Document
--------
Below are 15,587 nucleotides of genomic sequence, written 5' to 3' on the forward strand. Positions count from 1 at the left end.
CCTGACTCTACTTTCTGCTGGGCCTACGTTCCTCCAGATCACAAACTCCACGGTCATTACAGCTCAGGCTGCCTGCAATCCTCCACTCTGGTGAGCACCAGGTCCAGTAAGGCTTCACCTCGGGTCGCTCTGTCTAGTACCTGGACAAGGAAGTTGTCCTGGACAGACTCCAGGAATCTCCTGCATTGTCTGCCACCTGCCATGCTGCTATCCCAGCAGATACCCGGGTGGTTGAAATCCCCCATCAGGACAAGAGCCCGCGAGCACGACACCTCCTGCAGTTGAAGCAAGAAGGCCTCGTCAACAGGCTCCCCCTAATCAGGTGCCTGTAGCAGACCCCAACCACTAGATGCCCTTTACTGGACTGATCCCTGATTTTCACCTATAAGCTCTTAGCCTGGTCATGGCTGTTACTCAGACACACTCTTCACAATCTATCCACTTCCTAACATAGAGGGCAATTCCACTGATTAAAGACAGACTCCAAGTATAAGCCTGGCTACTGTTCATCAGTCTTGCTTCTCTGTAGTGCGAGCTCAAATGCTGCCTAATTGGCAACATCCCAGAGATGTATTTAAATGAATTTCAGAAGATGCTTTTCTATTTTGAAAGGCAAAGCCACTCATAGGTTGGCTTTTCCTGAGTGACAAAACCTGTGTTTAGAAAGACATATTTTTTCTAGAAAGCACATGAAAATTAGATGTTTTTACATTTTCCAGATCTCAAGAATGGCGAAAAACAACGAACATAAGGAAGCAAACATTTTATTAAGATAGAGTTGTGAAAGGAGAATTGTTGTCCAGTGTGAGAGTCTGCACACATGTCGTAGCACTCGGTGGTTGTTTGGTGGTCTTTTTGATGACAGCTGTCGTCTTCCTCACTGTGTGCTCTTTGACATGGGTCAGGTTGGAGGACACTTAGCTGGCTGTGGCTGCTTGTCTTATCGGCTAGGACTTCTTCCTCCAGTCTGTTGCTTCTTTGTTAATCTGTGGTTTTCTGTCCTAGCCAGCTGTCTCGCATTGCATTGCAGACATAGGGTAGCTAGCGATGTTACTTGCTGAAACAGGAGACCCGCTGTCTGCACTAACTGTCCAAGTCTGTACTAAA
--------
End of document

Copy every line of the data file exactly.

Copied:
Below are 15,587 nucleotides of genomic sequence, written 5' to 3' on the forward strand. Positions count from 1 at the left end.
CCTGACTCTACTTTCTGCTGGGCCTACGTTCCTCCAGATCACAAACTCCACGGTCATTACAGCTCAGGCTGCCTGCAATCCTCCACTCTGGTGAGCACCAGGTCCAGTAAGGCTTCACCTCGGGTCGCTCTGTCTAGTACCTGGACAAGGAAGTTGTCCTGGACAGACTCCAGGAATCTCCTGCATTGTCTGCCACCTGCCATGCTGCTATCCCAGCAGATACCCGGGTGGTTGAAATCCCCCATCAGGACAAGAGCCCGCGAGCACGACACCTCCTGCAGTTGAAGCAAGAAGGCCTCGTCAACAGGCTCCCCCTAATCAGGTGCCTGTAGCAGACCCCAACCACTAGATGCCCTTTACTGGACTGATCCCTGATTTTCACCTATAAGCTCTTAGCCTGGTCATGGCTGTTACTCAGACACACTCTTCACAATCTATCCACTTCCTAACATAGAGGGCAATTCCACTGATTAAAGACAGACTCCAAGTATAAGCCTGGCTACTGTTCATCAGTCTTGCTTCTCTGTAGTGCGAGCTCAAATGCTGCCTAATTGGCAACATCCCAGAGATGTATTTAAATGAATTTCAGAAGATGCTTTTCTATTTTGAAAGGCAAAGCCACTCATAGGTTGGCTTTTCCTGAGTGACAAAACCTGTGTTTAGAAAGACATATTTTTTCTAGAAAGCACATGAAAATTAGATGTTTTTACATTTTCCAGATCTCAAGAATGGCGAAAAACAACGAACATAAGGAAGCAAACATTTTATTAAGATAGAGTTGTGAAAGGAGAATTGTTGTCCAGTGTGAGAGTCTGCACACATGTCGTAGCACTCGGTGGTTGTTTGGTGGTCTTTTTGATGACAGCTGTCGTCTTCCTCACTGTGTGCTCTTTGACATGGGTCAGGTTGGAGGACACTTAGCTGGCTGTGGCTGCTTGTCTTATCGGCTAGGACTTCTTCCTCCAGTCTGTTGCTTCTTTGTTAATCTGTGGTTTTCTGTCCTAGCCAGCTGTCTCGCATTGCATTGCAGACATAGGGTAGCTAGCGATGTTACTTGCTGAAACAGGAGACCCGCTGTCTGCACTAACTGTCCAAGTCTGTACTAAA